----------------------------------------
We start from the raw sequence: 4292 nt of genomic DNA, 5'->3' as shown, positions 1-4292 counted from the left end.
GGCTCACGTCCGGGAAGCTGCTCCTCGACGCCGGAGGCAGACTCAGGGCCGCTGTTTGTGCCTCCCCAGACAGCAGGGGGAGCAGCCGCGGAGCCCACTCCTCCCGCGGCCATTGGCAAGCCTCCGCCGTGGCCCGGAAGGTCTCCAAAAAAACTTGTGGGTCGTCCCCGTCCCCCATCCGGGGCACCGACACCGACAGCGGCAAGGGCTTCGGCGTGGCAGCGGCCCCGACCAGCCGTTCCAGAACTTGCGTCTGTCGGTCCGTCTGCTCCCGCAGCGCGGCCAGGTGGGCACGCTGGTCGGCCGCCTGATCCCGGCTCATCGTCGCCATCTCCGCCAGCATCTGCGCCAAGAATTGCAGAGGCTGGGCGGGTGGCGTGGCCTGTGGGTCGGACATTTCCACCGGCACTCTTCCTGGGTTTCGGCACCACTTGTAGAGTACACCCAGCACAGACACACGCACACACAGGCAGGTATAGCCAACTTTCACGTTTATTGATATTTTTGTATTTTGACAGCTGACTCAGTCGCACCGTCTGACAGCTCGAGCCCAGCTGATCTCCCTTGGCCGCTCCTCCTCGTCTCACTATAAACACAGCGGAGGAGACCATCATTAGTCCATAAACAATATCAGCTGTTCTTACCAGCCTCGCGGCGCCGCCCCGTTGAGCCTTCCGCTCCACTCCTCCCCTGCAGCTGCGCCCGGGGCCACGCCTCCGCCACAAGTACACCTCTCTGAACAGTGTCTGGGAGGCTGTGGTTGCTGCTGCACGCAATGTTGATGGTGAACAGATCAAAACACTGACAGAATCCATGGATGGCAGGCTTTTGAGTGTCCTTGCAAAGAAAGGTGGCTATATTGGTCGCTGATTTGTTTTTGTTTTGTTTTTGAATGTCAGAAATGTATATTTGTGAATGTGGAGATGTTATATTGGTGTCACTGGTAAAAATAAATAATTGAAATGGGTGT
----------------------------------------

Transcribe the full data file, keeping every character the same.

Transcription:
We start from the raw sequence: 4292 nt of genomic DNA, 5'->3' as shown, positions 1-4292 counted from the left end.
GGCTCACGTCCGGGAAGCTGCTCCTCGACGCCGGAGGCAGACTCAGGGCCGCTGTTTGTGCCTCCCCAGACAGCAGGGGGAGCAGCCGCGGAGCCCACTCCTCCCGCGGCCATTGGCAAGCCTCCGCCGTGGCCCGGAAGGTCTCCAAAAAAACTTGTGGGTCGTCCCCGTCCCCCATCCGGGGCACCGACACCGACAGCGGCAAGGGCTTCGGCGTGGCAGCGGCCCCGACCAGCCGTTCCAGAACTTGCGTCTGTCGGTCCGTCTGCTCCCGCAGCGCGGCCAGGTGGGCACGCTGGTCGGCCGCCTGATCCCGGCTCATCGTCGCCATCTCCGCCAGCATCTGCGCCAAGAATTGCAGAGGCTGGGCGGGTGGCGTGGCCTGTGGGTCGGACATTTCCACCGGCACTCTTCCTGGGTTTCGGCACCACTTGTAGAGTACACCCAGCACAGACACACGCACACACAGGCAGGTATAGCCAACTTTCACGTTTATTGATATTTTTGTATTTTGACAGCTGACTCAGTCGCACCGTCTGACAGCTCGAGCCCAGCTGATCTCCCTTGGCCGCTCCTCCTCGTCTCACTATAAACACAGCGGAGGAGACCATCATTAGTCCATAAACAATATCAGCTGTTCTTACCAGCCTCGCGGCGCCGCCCCGTTGAGCCTTCCGCTCCACTCCTCCCCTGCAGCTGCGCCCGGGGCCACGCCTCCGCCACAAGTACACCTCTCTGAACAGTGTCTGGGAGGCTGTGGTTGCTGCTGCACGCAATGTTGATGGTGAACAGATCAAAACACTGACAGAATCCATGGATGGCAGGCTTTTGAGTGTCCTTGCAAAGAAAGGTGGCTATATTGGTCGCTGATTTGTTTTTGTTTTGTTTTTGAATGTCAGAAATGTATATTTGTGAATGTGGAGATGTTATATTGGTGTCACTGGTAAAAATAAATAATTGAAATGGGTGT